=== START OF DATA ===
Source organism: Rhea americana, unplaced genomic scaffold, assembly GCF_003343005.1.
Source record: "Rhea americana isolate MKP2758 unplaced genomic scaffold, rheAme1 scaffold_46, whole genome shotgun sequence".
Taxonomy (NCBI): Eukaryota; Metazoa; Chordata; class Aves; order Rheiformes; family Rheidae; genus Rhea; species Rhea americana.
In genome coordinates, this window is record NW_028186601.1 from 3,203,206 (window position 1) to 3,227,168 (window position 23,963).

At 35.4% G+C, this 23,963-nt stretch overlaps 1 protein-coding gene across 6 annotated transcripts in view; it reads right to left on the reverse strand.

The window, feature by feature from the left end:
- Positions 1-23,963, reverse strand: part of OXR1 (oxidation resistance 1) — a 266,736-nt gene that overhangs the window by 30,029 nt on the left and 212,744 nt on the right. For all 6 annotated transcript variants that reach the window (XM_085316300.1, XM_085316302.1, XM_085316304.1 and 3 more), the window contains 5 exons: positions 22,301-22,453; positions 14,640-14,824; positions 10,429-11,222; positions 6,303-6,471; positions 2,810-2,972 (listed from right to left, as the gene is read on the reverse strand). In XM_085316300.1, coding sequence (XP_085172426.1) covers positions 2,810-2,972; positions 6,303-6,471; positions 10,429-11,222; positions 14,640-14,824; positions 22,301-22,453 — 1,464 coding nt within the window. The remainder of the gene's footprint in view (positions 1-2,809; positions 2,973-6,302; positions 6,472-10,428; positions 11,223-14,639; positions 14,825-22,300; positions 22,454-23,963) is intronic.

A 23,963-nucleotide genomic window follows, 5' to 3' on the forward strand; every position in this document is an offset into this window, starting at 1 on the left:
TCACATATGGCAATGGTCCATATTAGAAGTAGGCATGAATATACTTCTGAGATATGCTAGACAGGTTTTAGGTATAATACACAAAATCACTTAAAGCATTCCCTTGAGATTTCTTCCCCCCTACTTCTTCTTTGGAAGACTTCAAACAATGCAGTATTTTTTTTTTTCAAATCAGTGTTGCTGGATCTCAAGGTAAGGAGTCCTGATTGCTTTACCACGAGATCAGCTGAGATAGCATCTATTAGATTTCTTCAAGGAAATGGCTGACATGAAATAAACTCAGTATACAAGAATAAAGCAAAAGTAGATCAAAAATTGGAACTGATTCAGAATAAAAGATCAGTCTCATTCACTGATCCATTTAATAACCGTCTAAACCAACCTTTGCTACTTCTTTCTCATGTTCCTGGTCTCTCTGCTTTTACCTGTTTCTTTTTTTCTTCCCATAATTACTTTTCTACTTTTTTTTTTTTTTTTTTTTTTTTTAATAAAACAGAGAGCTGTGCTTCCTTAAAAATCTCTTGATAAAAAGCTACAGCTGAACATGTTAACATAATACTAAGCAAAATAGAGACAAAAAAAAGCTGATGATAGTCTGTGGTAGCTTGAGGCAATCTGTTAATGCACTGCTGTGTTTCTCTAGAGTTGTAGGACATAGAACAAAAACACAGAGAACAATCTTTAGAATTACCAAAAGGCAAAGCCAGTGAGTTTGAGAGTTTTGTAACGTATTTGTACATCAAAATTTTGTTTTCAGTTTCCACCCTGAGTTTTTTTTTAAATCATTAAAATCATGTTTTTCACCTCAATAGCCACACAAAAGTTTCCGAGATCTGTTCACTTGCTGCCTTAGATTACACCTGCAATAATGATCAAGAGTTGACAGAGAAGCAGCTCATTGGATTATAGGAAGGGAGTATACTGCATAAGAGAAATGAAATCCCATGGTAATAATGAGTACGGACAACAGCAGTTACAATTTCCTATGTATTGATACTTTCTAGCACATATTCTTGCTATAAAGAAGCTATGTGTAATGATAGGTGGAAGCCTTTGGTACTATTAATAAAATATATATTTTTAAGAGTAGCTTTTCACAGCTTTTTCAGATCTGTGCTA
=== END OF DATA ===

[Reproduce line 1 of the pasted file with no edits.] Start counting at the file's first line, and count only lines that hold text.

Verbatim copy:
Source organism: Rhea americana, unplaced genomic scaffold, assembly GCF_003343005.1.